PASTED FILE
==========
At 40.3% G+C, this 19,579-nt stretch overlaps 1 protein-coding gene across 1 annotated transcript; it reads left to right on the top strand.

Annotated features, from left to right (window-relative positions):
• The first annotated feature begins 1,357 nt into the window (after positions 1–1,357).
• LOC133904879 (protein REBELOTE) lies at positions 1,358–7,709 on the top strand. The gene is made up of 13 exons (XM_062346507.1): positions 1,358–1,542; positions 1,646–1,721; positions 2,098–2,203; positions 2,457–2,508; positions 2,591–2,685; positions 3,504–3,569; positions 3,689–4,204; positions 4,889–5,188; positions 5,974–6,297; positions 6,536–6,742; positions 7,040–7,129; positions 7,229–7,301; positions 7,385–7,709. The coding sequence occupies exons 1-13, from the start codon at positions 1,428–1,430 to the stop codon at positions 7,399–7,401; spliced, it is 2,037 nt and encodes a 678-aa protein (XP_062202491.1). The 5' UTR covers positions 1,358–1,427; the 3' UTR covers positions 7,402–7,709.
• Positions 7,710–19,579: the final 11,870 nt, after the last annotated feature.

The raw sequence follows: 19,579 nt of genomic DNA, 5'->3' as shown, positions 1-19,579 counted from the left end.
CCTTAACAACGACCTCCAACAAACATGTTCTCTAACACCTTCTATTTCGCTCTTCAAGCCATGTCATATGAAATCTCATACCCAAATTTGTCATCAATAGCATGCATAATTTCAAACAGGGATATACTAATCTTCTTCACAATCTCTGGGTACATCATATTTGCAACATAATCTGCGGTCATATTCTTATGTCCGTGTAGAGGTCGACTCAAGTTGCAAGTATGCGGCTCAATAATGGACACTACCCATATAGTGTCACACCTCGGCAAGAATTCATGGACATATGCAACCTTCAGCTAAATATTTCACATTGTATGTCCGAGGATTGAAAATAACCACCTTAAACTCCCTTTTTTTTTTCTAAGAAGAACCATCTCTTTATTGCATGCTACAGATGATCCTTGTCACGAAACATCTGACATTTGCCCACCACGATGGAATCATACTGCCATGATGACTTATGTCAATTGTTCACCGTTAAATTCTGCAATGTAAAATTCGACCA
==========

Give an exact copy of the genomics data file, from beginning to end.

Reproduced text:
At 40.3% G+C, this 19,579-nt stretch overlaps 1 protein-coding gene across 1 annotated transcript; it reads left to right on the top strand.

Annotated features, from left to right (window-relative positions):
• The first annotated feature begins 1,357 nt into the window (after positions 1–1,357).
• LOC133904879 (protein REBELOTE) lies at positions 1,358–7,709 on the top strand. The gene is made up of 13 exons (XM_062346507.1): positions 1,358–1,542; positions 1,646–1,721; positions 2,098–2,203; positions 2,457–2,508; positions 2,591–2,685; positions 3,504–3,569; positions 3,689–4,204; positions 4,889–5,188; positions 5,974–6,297; positions 6,536–6,742; positions 7,040–7,129; positions 7,229–7,301; positions 7,385–7,709. The coding sequence occupies exons 1-13, from the start codon at positions 1,428–1,430 to the stop codon at positions 7,399–7,401; spliced, it is 2,037 nt and encodes a 678-aa protein (XP_062202491.1). The 5' UTR covers positions 1,358–1,427; the 3' UTR covers positions 7,402–7,709.
• Positions 7,710–19,579: the final 11,870 nt, after the last annotated feature.

The raw sequence follows: 19,579 nt of genomic DNA, 5'->3' as shown, positions 1-19,579 counted from the left end.
CCTTAACAACGACCTCCAACAAACATGTTCTCTAACACCTTCTATTTCGCTCTTCAAGCCATGTCATATGAAATCTCATACCCAAATTTGTCATCAATAGCATGCATAATTTCAAACAGGGATATACTAATCTTCTTCACAATCTCTGGGTACATCATATTTGCAACATAATCTGCGGTCATATTCTTATGTCCGTGTAGAGGTCGACTCAAGTTGCAAGTATGCGGCTCAATAATGGACACTACCCATATAGTGTCACACCTCGGCAAGAATTCATGGACATATGCAACCTTCAGCTAAATATTTCACATTGTATGTCCGAGGATTGAAAATAACCACCTTAAACTCCCTTTTTTTTTTCTAAGAAGAACCATCTCTTTATTGCATGCTACAGATGATCCTTGTCACGAAACATCTGACATTTGCCCACCACGATGGAATCATACTGCCATGATGACTTATGTCAATTGTTCACCGTTAAATTCTGCAATGTAAAATTCGACCA